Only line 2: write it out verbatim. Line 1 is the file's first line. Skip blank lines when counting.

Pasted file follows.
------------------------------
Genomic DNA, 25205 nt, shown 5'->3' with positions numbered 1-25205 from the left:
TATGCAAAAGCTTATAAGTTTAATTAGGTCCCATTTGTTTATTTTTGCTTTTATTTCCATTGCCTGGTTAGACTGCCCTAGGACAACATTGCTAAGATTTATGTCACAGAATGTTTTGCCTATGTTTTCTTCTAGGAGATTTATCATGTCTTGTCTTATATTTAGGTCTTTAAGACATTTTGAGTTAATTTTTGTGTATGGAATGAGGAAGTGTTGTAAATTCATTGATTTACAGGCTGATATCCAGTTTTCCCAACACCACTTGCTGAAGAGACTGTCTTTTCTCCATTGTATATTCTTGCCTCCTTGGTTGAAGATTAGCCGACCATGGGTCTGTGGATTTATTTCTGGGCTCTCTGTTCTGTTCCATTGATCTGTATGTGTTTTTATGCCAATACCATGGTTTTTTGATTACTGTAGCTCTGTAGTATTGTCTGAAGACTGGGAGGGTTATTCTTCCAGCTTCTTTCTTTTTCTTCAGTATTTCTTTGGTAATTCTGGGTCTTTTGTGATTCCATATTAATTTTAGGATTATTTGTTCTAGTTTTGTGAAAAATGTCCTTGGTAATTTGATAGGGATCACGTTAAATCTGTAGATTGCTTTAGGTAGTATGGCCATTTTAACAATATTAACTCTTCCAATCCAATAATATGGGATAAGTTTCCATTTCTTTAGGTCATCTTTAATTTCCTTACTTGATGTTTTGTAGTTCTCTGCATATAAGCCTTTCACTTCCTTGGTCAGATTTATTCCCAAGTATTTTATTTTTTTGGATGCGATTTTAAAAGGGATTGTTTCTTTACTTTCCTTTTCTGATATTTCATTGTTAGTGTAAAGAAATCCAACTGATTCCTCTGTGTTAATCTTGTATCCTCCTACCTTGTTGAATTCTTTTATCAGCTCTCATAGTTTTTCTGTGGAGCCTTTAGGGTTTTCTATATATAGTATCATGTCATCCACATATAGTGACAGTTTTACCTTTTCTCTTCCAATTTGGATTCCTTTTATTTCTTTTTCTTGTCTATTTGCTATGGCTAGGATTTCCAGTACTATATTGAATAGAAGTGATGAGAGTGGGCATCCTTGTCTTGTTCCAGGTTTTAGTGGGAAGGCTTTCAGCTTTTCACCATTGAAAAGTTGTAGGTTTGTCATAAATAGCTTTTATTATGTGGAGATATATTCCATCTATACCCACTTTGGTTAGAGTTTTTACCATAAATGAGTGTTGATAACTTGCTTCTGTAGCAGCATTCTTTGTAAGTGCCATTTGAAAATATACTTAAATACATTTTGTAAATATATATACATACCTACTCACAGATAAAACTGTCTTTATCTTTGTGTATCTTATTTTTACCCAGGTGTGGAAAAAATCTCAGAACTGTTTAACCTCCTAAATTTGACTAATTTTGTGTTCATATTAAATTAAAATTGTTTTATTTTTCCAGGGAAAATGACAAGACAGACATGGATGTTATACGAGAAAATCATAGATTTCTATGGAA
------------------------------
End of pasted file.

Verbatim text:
TATGCAAAAGCTTATAAGTTTAATTAGGTCCCATTTGTTTATTTTTGCTTTTATTTCCATTGCCTGGTTAGACTGCCCTAGGACAACATTGCTAAGATTTATGTCACAGAATGTTTTGCCTATGTTTTCTTCTAGGAGATTTATCATGTCTTGTCTTATATTTAGGTCTTTAAGACATTTTGAGTTAATTTTTGTGTATGGAATGAGGAAGTGTTGTAAATTCATTGATTTACAGGCTGATATCCAGTTTTCCCAACACCACTTGCTGAAGAGACTGTCTTTTCTCCATTGTATATTCTTGCCTCCTTGGTTGAAGATTAGCCGACCATGGGTCTGTGGATTTATTTCTGGGCTCTCTGTTCTGTTCCATTGATCTGTATGTGTTTTTATGCCAATACCATGGTTTTTTGATTACTGTAGCTCTGTAGTATTGTCTGAAGACTGGGAGGGTTATTCTTCCAGCTTCTTTCTTTTTCTTCAGTATTTCTTTGGTAATTCTGGGTCTTTTGTGATTCCATATTAATTTTAGGATTATTTGTTCTAGTTTTGTGAAAAATGTCCTTGGTAATTTGATAGGGATCACGTTAAATCTGTAGATTGCTTTAGGTAGTATGGCCATTTTAACAATATTAACTCTTCCAATCCAATAATATGGGATAAGTTTCCATTTCTTTAGGTCATCTTTAATTTCCTTACTTGATGTTTTGTAGTTCTCTGCATATAAGCCTTTCACTTCCTTGGTCAGATTTATTCCCAAGTATTTTATTTTTTTGGATGCGATTTTAAAAGGGATTGTTTCTTTACTTTCCTTTTCTGATATTTCATTGTTAGTGTAAAGAAATCCAACTGATTCCTCTGTGTTAATCTTGTATCCTCCTACCTTGTTGAATTCTTTTATCAGCTCTCATAGTTTTTCTGTGGAGCCTTTAGGGTTTTCTATATATAGTATCATGTCATCCACATATAGTGACAGTTTTACCTTTTCTCTTCCAATTTGGATTCCTTTTATTTCTTTTTCTTGTCTATTTGCTATGGCTAGGATTTCCAGTACTATATTGAATAGAAGTGATGAGAGTGGGCATCCTTGTCTTGTTCCAGGTTTTAGTGGGAAGGCTTTCAGCTTTTCACCATTGAAAAGTTGTAGGTTTGTCATAAATAGCTTTTATTATGTGGAGATATATTCCATCTATACCCACTTTGGTTAGAGTTTTTACCATAAATGAGTGTTGATAACTTGCTTCTGTAGCAGCATTCTTTGTAAGTGCCATTTGAAAATATACTTAAATACATTTTGTAAATATATATACATACCTACTCACAGATAAAACTGTCTTTATCTTTGTGTATCTTATTTTTACCCAGGTGTGGAAAAAATCTCAGAACTGTTTAACCTCCTAAATTTGACTAATTTTGTGTTCATATTAAATTAAAATTGTTTTATTTTTCCAGGGAAAATGACAAGACAGACATGGATGTTATACGAGAAAATCATAGATTTCTATGGAA